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Labyrinths are a rare magic of mysterious ancestry, with many different meanings from diverse cultures all over the world.
And they are quite simply, the most magical creatures I know.
The first labyrinth I ever met, was an 11 circuit Chartres Cathedral Labyrinth, laid out with smooth river stones surrounding it's intricate path. It was on the first community we ever lived on, in Kuitpo Forest of South Australia. A fellow community dweller's ex-girlfriend had run a labyrinth page, and he had carefully dowsed for the perfect spot, and labouriously laid out the river stones in exactitude.
It was so beautiful. There were tiny wildflowers growing underfoot, and little succulents scattered throughout, as it lay graceful and sublime in a tree lined meadow.
The most enlightening and contemplative meditation I've ever done apart from spinning and creating, I relied on it heavily during the birthing of Balthazar, when I got post natal depression afterwards, and when we all got whooping cough 9 months later.
It saved my sanity.
I was in labour in this photo. With Currawong following along behind me. A long 19 hours of attempting to birth at home, until an emergency caesarean occurred in a very calm fashion, in part because of all the labyrinth walking I'd done.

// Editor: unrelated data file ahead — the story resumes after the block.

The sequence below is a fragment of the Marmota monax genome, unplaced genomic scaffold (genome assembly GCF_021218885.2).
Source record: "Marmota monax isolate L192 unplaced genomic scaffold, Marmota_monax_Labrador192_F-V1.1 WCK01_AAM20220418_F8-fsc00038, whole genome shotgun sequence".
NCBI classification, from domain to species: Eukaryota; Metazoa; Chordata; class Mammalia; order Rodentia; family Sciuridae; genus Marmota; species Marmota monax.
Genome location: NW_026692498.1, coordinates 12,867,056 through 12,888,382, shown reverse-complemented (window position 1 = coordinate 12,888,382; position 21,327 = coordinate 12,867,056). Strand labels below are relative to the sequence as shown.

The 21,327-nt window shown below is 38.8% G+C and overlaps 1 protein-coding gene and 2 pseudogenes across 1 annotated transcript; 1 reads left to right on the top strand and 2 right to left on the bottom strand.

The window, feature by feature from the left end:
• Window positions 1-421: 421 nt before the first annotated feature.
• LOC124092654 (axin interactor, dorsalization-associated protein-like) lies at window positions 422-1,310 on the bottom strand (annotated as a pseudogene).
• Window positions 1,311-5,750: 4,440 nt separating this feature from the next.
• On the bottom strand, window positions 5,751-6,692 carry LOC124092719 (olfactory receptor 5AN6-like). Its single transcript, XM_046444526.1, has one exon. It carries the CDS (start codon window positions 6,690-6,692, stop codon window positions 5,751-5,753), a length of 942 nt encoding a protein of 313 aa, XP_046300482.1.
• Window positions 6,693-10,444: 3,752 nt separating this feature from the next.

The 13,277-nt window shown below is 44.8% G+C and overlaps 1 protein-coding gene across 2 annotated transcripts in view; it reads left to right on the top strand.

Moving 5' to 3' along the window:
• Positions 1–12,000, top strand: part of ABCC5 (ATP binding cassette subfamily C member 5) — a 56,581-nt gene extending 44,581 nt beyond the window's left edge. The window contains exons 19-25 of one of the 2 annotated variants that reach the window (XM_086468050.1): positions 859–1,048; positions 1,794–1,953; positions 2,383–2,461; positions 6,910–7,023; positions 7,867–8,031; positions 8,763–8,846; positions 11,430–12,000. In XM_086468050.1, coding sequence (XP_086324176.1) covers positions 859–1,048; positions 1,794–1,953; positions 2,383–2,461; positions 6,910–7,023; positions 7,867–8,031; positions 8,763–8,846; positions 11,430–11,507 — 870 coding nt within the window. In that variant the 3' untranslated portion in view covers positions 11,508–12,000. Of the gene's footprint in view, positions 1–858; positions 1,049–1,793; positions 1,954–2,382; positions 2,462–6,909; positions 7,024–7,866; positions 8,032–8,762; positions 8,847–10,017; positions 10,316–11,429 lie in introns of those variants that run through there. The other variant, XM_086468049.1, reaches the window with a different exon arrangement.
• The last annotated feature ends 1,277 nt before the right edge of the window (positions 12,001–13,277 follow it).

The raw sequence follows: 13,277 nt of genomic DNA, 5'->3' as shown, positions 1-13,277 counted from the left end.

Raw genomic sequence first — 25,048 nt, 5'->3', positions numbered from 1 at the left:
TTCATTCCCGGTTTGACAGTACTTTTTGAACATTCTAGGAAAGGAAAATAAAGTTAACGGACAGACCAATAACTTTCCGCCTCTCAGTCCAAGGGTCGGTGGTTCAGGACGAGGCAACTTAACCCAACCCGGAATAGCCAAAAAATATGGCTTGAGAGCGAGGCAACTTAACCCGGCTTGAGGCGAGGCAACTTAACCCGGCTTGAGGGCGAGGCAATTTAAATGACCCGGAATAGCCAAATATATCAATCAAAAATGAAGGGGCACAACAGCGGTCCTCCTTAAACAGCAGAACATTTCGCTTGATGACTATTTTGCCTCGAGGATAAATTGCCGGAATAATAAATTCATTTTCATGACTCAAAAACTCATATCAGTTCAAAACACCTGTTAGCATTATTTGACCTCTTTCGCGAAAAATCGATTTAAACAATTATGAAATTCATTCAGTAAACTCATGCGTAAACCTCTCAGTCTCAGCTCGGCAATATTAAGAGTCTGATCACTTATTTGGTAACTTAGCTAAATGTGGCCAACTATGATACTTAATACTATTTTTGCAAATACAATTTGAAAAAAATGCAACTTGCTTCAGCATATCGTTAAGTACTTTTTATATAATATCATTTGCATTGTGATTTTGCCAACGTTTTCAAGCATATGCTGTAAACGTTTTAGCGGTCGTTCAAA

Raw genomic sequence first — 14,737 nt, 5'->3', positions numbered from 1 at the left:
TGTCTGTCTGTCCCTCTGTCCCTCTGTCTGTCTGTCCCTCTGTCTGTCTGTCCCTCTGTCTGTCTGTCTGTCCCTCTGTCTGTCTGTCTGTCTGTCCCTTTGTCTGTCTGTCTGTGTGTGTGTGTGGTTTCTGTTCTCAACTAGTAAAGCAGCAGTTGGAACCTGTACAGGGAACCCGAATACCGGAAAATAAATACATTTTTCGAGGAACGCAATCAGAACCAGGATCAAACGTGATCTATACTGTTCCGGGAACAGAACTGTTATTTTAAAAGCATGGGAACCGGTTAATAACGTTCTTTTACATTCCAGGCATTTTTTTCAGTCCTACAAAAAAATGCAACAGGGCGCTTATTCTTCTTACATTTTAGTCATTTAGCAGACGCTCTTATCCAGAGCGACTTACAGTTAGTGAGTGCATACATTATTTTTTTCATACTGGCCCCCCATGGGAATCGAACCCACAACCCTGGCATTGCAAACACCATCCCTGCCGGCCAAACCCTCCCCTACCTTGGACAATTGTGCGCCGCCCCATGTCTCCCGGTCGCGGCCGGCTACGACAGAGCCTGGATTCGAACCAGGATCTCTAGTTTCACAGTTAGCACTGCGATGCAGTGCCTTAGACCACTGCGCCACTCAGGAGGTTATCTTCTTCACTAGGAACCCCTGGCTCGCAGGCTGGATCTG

The next incredible labyrinth I met was at the Bundaleer Festival in the State Forest outside of Jamestown in South Australia. There were so many amazing things I could tell you about that festival, (not least, Evette Sunset's mandala garden!), but the labyrinth was completely enchanted.
Dowsed and earthed into a Chartres Cathedral labyrinth by a local Druidess, by pushing the mulch up into ridges, to reveal the black soil underneath lay bare to walk on, an intimate embrace with the earth.
She'd shaped the labyrinth around some trees, as it was in a thicket of natural bush, and she shaped faces and arms from clay, and affixed them to the saplings. As we walked the stately walk on the earth, there was a crone peering from a tree, with a long branch like an arm stretching down.
It was truly like everything else faded into the background, and all that existed was earth and trees and parallel dimensions, and the pull of the labyrinth into the core and the womb. And the journey to the exterior and out from within really felt like a rebirth.
Long after the festival was over, we kept traveling to the forest, as the labyrinth slowly went back to how it had been before, and even weeks after the party, it could still be walked and powerfully felt.
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